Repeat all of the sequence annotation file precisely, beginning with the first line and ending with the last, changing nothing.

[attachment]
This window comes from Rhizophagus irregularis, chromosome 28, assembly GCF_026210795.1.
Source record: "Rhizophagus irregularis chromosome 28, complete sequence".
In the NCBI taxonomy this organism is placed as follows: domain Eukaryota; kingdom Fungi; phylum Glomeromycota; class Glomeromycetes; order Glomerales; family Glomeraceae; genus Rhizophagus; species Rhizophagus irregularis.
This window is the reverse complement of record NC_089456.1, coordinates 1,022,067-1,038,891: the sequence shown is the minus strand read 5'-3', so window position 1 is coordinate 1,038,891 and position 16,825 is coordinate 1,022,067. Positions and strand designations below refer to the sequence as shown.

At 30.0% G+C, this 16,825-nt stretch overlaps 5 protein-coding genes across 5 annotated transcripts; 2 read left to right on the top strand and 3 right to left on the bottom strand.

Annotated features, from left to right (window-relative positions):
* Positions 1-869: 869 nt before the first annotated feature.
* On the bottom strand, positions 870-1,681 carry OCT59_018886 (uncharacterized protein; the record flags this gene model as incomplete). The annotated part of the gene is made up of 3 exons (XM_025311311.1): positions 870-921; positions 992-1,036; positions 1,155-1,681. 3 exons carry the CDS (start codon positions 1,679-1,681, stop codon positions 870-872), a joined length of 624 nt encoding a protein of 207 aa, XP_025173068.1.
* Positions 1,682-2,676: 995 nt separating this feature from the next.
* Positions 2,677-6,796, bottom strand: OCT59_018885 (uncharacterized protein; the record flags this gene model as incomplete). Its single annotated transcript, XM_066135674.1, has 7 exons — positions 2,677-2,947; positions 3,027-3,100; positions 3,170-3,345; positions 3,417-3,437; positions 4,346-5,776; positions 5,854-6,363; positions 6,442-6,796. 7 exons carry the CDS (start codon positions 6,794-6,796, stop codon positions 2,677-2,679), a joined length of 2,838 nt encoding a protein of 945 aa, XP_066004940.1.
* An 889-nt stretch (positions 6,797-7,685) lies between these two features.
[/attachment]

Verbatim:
This window comes from Rhizophagus irregularis, chromosome 28, assembly GCF_026210795.1.
Source record: "Rhizophagus irregularis chromosome 28, complete sequence".
In the NCBI taxonomy this organism is placed as follows: domain Eukaryota; kingdom Fungi; phylum Glomeromycota; class Glomeromycetes; order Glomerales; family Glomeraceae; genus Rhizophagus; species Rhizophagus irregularis.
This window is the reverse complement of record NC_089456.1, coordinates 1,022,067-1,038,891: the sequence shown is the minus strand read 5'-3', so window position 1 is coordinate 1,038,891 and position 16,825 is coordinate 1,022,067. Positions and strand designations below refer to the sequence as shown.

At 30.0% G+C, this 16,825-nt stretch overlaps 5 protein-coding genes across 5 annotated transcripts; 2 read left to right on the top strand and 3 right to left on the bottom strand.

Annotated features, from left to right (window-relative positions):
* Positions 1-869: 869 nt before the first annotated feature.
* On the bottom strand, positions 870-1,681 carry OCT59_018886 (uncharacterized protein; the record flags this gene model as incomplete). The annotated part of the gene is made up of 3 exons (XM_025311311.1): positions 870-921; positions 992-1,036; positions 1,155-1,681. 3 exons carry the CDS (start codon positions 1,679-1,681, stop codon positions 870-872), a joined length of 624 nt encoding a protein of 207 aa, XP_025173068.1.
* Positions 1,682-2,676: 995 nt separating this feature from the next.
* Positions 2,677-6,796, bottom strand: OCT59_018885 (uncharacterized protein; the record flags this gene model as incomplete). Its single annotated transcript, XM_066135674.1, has 7 exons — positions 2,677-2,947; positions 3,027-3,100; positions 3,170-3,345; positions 3,417-3,437; positions 4,346-5,776; positions 5,854-6,363; positions 6,442-6,796. 7 exons carry the CDS (start codon positions 6,794-6,796, stop codon positions 2,677-2,679), a joined length of 2,838 nt encoding a protein of 945 aa, XP_066004940.1.
* An 889-nt stretch (positions 6,797-7,685) lies between these two features.